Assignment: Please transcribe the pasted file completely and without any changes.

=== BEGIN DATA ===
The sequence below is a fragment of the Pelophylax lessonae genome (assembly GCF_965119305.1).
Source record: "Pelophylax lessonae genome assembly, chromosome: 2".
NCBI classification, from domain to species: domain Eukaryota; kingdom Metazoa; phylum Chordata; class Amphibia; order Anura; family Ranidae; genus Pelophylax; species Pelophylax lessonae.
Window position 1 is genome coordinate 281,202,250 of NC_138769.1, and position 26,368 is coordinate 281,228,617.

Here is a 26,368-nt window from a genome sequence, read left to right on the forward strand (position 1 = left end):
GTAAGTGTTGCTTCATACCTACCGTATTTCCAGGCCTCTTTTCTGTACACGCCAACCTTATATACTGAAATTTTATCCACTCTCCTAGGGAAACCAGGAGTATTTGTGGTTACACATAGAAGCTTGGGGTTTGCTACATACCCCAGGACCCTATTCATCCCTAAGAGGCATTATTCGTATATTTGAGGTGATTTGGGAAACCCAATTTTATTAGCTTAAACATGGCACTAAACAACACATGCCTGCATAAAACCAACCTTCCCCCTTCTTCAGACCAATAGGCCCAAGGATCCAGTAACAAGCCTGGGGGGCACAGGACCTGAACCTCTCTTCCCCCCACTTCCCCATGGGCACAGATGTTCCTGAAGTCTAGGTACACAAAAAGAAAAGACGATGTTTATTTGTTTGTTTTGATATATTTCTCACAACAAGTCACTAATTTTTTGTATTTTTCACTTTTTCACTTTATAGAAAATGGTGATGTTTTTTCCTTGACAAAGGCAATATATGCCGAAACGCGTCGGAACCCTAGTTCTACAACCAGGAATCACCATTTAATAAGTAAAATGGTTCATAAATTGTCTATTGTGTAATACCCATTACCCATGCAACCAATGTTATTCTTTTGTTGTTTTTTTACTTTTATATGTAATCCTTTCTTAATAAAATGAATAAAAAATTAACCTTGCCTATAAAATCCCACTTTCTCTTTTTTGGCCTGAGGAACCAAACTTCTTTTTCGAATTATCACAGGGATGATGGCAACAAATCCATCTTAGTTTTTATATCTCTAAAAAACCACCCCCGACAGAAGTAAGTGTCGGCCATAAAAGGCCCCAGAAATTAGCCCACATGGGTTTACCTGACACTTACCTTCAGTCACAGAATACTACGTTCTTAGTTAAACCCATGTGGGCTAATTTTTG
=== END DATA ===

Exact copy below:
The sequence below is a fragment of the Pelophylax lessonae genome (assembly GCF_965119305.1).
Source record: "Pelophylax lessonae genome assembly, chromosome: 2".
NCBI classification, from domain to species: domain Eukaryota; kingdom Metazoa; phylum Chordata; class Amphibia; order Anura; family Ranidae; genus Pelophylax; species Pelophylax lessonae.
Window position 1 is genome coordinate 281,202,250 of NC_138769.1, and position 26,368 is coordinate 281,228,617.

Here is a 26,368-nt window from a genome sequence, read left to right on the forward strand (position 1 = left end):
GTAAGTGTTGCTTCATACCTACCGTATTTCCAGGCCTCTTTTCTGTACACGCCAACCTTATATACTGAAATTTTATCCACTCTCCTAGGGAAACCAGGAGTATTTGTGGTTACACATAGAAGCTTGGGGTTTGCTACATACCCCAGGACCCTATTCATCCCTAAGAGGCATTATTCGTATATTTGAGGTGATTTGGGAAACCCAATTTTATTAGCTTAAACATGGCACTAAACAACACATGCCTGCATAAAACCAACCTTCCCCCTTCTTCAGACCAATAGGCCCAAGGATCCAGTAACAAGCCTGGGGGGCACAGGACCTGAACCTCTCTTCCCCCCACTTCCCCATGGGCACAGATGTTCCTGAAGTCTAGGTACACAAAAAGAAAAGACGATGTTTATTTGTTTGTTTTGATATATTTCTCACAACAAGTCACTAATTTTTTGTATTTTTCACTTTTTCACTTTATAGAAAATGGTGATGTTTTTTCCTTGACAAAGGCAATATATGCCGAAACGCGTCGGAACCCTAGTTCTACAACCAGGAATCACCATTTAATAAGTAAAATGGTTCATAAATTGTCTATTGTGTAATACCCATTACCCATGCAACCAATGTTATTCTTTTGTTGTTTTTTTACTTTTATATGTAATCCTTTCTTAATAAAATGAATAAAAAATTAACCTTGCCTATAAAATCCCACTTTCTCTTTTTTGGCCTGAGGAACCAAACTTCTTTTTCGAATTATCACAGGGATGATGGCAACAAATCCATCTTAGTTTTTATATCTCTAAAAAACCACCCCCGACAGAAGTAAGTGTCGGCCATAAAAGGCCCCAGAAATTAGCCCACATGGGTTTACCTGACACTTACCTTCAGTCACAGAATACTACGTTCTTAGTTAAACCCATGTGGGCTAATTTTTG